An unknown story of an unlikely hero--the US consul who best analyzed the threat posed by Nazi Germany and predicted the horrors to come In 1929, Raymond Geist went to Berlin as a consul and handled visas for emigrants to the US. Just before Hitler came to power, Geist expedited the exit of Albert Einstein. Once the Nazis began to oppress Jews and others, Geist's role became vitally important. It was Geist who extricated Sigmund Freud from Vienna and Geist who understood the scale and urgency of the humanitarian crisis. Even while hiding his own homosexual relationship with a German, Geist fearlessly challenged the Nazi police state whenever it abused Americans in Germany or threatened US interests. He made greater use of a restrictive US immigration quota and secured exit visas for hundreds of unaccompanied children. All the while, he maintained a working relationship with high Nazi officials such as Heinrich Himmler, Reinhard Heydrich, and Hermann Göring. While US ambassadors and consuls general cycled in and out, the indispensable Geist remained in Berlin for a decade. An invaluable analyst and problem solver, he was the first American official to warn explicitly that what lay ahead for Germany's Jews was what would become known as the Holocaust.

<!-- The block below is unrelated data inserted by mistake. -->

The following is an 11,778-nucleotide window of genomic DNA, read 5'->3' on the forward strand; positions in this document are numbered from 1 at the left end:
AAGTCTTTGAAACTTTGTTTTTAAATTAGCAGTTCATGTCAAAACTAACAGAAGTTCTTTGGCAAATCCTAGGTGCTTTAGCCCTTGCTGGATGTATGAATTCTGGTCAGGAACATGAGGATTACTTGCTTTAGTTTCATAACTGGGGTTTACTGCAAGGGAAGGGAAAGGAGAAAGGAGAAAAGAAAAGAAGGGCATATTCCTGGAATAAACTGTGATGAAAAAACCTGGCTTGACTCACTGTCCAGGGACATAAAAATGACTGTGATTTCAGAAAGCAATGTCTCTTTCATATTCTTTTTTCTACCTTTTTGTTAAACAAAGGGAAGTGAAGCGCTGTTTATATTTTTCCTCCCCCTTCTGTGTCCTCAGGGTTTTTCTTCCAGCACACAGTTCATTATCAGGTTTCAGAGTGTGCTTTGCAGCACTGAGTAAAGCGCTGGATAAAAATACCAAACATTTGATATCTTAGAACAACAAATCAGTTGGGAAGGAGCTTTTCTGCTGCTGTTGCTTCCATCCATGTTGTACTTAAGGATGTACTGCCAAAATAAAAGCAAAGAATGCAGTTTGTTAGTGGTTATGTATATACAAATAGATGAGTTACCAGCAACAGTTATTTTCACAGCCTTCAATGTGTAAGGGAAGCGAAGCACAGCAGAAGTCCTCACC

Book No Place to Lay One's Head Description/Summary: